MATERIAL AND METHODS

Study Site

Our study area was in the Cuieiras Biological Reserve located approximately 60 km northwest of Manaus (02°37′ to 02°38′S, 60°09′ to 60°11′W) (Fig. 1). It has an area of approximately 38,000 ha and is delimited by the BR-174 highway and the Cuieiras River basin (Higuchi, 1981Higuchi, N. 1981. A silvicultura no INPA. Acta Amazonica, 11: 99-107.).

Figure 1
Locations of the nine paired camera traps located in the Cuieiras Biological Reserve, Brazil. F represents the floor stratum and C represents the canopy stratum.

The area contains lowland forest habitats with a relatively open understory and dense uniform canopy, with a height range of 30-39 m and the emergent layer reaching up to 55 m in height. The soils in these habitats are nutrient-poor sandy and clayey oxisols. The topography is undulating with an average elevation varying between 40 and 160 m above sea level (m.a.s.l.) (Prance et al., 1990Prance, G.T. 1990. The floristic composition of the forests of central Amazonian Brazil. In: Gentry, A. (Ed.). Four neotropical forests. New Haven, Yale University Press. p. 112-140.). These variations have a great influence on the forest structure; the forests have visibly different vegetation formations associated with hilltops and slopes of varying inclination. In addition, flooded bottomland swamps may occasionally occur in areas where plateaus are dissected by streams (Oliveira et al., 2008Oliveira, M.L.; Baccaro, F.B.; Braga-Neto, R. & Magnusson, W.E. 2008. Reserva Ducke: a biodiversidade através de uma grade. Manaus, AM, Áttema Design Editorial. 166p.). The average temperature is 26 °C, and the seasons are well defined; most rain fall occurs from December to May (211-300 mm monthly average), and a marked dry season occurs from June to November (42-162 mm monthly average) (Ribeiro & Adis, 1984Ribeiro, M.G.R. & Adis, J. 1984. Local rainfall variability a potential bias for bioecological studies in the central Amazon. Acta Amazonica, 14: 159-174.).

Data collection and analysis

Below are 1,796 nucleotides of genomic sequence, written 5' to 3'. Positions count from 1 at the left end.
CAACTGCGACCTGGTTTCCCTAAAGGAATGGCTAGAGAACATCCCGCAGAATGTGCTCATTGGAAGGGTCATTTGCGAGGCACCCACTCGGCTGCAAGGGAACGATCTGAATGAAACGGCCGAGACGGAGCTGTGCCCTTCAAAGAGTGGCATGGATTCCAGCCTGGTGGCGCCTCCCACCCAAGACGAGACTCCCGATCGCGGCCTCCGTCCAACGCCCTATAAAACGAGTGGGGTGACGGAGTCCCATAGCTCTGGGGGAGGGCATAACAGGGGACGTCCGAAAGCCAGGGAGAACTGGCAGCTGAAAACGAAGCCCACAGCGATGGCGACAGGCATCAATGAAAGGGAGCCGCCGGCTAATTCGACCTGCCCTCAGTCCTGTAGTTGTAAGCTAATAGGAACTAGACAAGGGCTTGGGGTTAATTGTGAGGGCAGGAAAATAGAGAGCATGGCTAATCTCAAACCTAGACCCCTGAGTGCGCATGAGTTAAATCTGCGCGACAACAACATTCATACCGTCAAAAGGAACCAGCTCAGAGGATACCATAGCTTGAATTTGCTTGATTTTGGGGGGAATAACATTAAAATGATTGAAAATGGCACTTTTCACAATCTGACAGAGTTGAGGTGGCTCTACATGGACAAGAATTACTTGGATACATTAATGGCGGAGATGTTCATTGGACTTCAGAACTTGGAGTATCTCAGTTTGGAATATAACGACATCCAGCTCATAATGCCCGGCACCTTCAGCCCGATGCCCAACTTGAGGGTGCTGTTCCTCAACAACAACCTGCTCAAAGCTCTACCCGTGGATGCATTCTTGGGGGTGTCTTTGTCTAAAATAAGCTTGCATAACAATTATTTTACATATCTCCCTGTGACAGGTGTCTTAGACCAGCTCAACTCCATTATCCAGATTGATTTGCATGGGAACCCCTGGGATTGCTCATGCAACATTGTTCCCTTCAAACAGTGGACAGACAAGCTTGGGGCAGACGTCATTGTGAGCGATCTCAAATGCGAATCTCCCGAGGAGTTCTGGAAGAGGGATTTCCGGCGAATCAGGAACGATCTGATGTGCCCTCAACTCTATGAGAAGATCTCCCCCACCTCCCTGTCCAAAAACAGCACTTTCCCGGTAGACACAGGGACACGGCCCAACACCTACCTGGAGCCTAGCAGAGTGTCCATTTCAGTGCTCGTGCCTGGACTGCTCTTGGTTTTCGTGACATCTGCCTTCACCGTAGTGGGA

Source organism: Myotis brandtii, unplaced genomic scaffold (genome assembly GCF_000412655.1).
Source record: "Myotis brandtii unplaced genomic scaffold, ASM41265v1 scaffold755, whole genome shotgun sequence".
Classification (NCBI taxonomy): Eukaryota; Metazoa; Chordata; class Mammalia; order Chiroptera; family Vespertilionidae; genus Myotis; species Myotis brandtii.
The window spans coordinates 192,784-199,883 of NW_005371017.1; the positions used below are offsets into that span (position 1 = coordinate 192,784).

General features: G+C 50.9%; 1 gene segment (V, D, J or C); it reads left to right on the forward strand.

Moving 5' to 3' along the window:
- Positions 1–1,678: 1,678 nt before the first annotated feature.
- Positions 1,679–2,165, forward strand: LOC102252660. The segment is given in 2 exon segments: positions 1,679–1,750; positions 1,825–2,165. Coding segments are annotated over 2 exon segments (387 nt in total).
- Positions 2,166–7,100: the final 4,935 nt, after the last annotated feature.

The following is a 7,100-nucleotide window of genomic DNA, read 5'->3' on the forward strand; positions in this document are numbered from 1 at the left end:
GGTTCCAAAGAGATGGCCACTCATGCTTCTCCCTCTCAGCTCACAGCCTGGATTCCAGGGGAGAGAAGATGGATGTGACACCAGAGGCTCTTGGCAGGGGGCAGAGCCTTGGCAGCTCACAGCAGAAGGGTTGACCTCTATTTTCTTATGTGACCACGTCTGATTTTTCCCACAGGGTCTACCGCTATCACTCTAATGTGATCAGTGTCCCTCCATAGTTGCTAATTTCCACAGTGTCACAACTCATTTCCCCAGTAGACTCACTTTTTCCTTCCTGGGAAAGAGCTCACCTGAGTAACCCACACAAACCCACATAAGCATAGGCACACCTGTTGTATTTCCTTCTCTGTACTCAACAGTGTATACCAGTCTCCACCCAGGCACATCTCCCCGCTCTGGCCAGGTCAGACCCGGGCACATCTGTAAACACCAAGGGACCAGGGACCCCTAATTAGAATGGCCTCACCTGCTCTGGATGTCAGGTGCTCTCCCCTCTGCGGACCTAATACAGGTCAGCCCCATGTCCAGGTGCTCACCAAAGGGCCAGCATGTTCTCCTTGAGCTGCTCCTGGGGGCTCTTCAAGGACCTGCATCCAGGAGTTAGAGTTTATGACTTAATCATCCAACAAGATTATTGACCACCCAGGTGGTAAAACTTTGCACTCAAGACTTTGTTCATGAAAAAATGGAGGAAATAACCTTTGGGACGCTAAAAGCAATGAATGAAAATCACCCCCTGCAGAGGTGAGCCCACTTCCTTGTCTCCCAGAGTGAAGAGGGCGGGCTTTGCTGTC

We carried out a 40-day camera trap survey from March to April 2018 during the peak of the rainy season. The camera traps were paired; one camera trap focused on the floor stratum and another was placed in the canopy stratum with a total of 22 points (eleven in each stratum) (Fig. 1). The distance among them was between 0.6 and 2 km, covering 600 ha. We used Reconyx UltraFire XR6 (Holmen, WI, USA) passive infrared cameras, which were sealed with silicon for protection from the rain. The cameras recorded continuously 24 hours a day. All cameras were unbaited and programed to record three pictures followed by one video of 15 seconds without intervals between them; we consider this series as one record. For the floor stratum, we installed cameras 20-30 cm above the floor, in areas with signs of mammal presence (e.g., footprints, tracks, feces, and other signs). In these floor areas, we cleared 5 × 5 m area in front of each camera of foliage and herbs to prevent falsely triggering cameras and to ensure clear recording and easy identification of observed animals. For the canopy stratum, we installed cameras at a height of 15-20 m in trees with potential animal footbridges. The points were not necessarily in the same trees where forest floor recordings took place. Four cameras were excluded from the analysis due to malfunctions (two in the canopy stratum and two in the floor stratum).